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J Pediatr. 2004 Jul;145(1):99-106.

Vitamin A status, hospitalizations, and other outcomes in young children with sickle cell disease.

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Division of Gastroenterology and Nutrition, Department of Pediatrics, The Children's Hospital of Philadelphia, University of Pennsylvania School of Medicine, Philadelphia, 19104, USA.



To determine the relation of serum vitamin A status to growth, nutritional and hematologic status, and to the number of hospitalizations in children with sickle cell disease-SS (homozygous for the S allele, SCD-SS).


Children (2-9.9 years of age) with SCD-SS were assessed for serum retinol, hemoglobin, hematocrit, reticulocyte count, height, weight, body mass index, and recalled dietary intake. Vitamin A status was defined on the basis of serum retinol concentration as suboptimal (<30 microg/dL) and normal (> or =30 microg/dL). Hospitalizations were determined for 1 year after vitamin A assessment.


Mean serum retinol was 26.7 +/- 6.8 microg/dL in 66 subjects (39 girls) and was suboptimal in 66% of children. Compared with those with normal status, children with suboptimal vitamin A had significantly lower body mass index z score (-0.7 +/- 1.0 vs -0.1 +/- 0.6) and hemoglobin (7.9 +/- 1.1 vs 8.5 +/- 1.1), and hematocrit (23.3 +/- 3.0 vs 25.1 +/- 3.8) and significantly more hospitalizations (2.8 +/- 2.0 vs 0.7 +/- 0.8). After adjusting for age and sex, suboptimal vitamin A status was associated with a 10-fold increased risk for hospitalization (OR, 10.5; 95% CI, 2.3, 48.6) and with increased pain (OR,5.3; 95% CI, 1.3, 21.6) and fever episodes (OR, 6.4; 95% CI, 1.7, 24.9) requiring hospitalization.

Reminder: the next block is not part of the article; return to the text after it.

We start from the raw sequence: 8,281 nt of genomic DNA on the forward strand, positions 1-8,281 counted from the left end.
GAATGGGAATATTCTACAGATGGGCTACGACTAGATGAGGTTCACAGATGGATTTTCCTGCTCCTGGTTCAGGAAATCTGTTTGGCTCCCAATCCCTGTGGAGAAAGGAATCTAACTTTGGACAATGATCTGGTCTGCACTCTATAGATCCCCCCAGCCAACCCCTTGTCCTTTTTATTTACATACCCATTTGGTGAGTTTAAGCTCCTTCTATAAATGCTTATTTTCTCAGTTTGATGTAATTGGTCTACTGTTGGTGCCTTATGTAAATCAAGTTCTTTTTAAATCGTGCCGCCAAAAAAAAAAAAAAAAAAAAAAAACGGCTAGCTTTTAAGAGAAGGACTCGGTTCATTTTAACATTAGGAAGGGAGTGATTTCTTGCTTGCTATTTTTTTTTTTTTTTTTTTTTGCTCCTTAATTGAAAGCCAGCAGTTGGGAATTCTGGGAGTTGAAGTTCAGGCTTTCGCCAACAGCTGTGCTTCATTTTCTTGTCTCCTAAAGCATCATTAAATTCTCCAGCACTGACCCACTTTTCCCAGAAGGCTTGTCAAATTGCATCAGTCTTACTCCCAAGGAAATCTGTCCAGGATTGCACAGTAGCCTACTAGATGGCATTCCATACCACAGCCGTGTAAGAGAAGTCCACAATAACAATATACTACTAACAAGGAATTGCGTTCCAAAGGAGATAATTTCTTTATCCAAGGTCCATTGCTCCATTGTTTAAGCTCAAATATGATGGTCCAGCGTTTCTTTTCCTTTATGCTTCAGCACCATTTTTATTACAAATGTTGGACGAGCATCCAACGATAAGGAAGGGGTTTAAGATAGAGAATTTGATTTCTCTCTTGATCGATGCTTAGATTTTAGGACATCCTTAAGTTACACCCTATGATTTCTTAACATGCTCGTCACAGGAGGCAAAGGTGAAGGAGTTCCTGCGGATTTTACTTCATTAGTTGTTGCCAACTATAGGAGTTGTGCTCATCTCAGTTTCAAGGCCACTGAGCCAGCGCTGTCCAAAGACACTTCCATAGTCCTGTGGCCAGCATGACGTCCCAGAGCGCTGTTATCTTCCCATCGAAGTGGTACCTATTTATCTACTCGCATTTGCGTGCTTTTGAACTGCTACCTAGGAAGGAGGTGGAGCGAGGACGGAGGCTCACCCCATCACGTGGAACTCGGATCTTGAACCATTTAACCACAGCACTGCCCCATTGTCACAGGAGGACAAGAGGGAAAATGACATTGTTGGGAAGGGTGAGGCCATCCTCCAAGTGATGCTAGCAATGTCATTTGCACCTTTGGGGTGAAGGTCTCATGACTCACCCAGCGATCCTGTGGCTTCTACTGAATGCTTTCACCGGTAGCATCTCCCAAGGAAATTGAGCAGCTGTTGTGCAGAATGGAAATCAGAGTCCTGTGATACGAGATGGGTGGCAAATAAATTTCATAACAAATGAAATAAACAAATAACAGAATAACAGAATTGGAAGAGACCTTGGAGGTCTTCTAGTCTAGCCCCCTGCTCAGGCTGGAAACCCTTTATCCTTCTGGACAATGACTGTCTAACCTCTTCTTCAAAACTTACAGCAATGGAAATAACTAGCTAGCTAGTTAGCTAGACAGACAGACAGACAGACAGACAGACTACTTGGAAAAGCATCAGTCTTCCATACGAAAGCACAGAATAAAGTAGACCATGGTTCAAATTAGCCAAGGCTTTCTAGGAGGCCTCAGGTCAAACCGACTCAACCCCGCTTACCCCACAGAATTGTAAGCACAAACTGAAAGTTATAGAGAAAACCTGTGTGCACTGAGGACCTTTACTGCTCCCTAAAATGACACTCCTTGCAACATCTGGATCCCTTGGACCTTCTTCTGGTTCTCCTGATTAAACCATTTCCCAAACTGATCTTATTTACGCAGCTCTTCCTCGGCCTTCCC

Suboptimal vitamin A status was prevalent in US children with SCD-SS and was associated with increased hospitalizations and poor growth and hematologic status.

[Indexed for MEDLINE]

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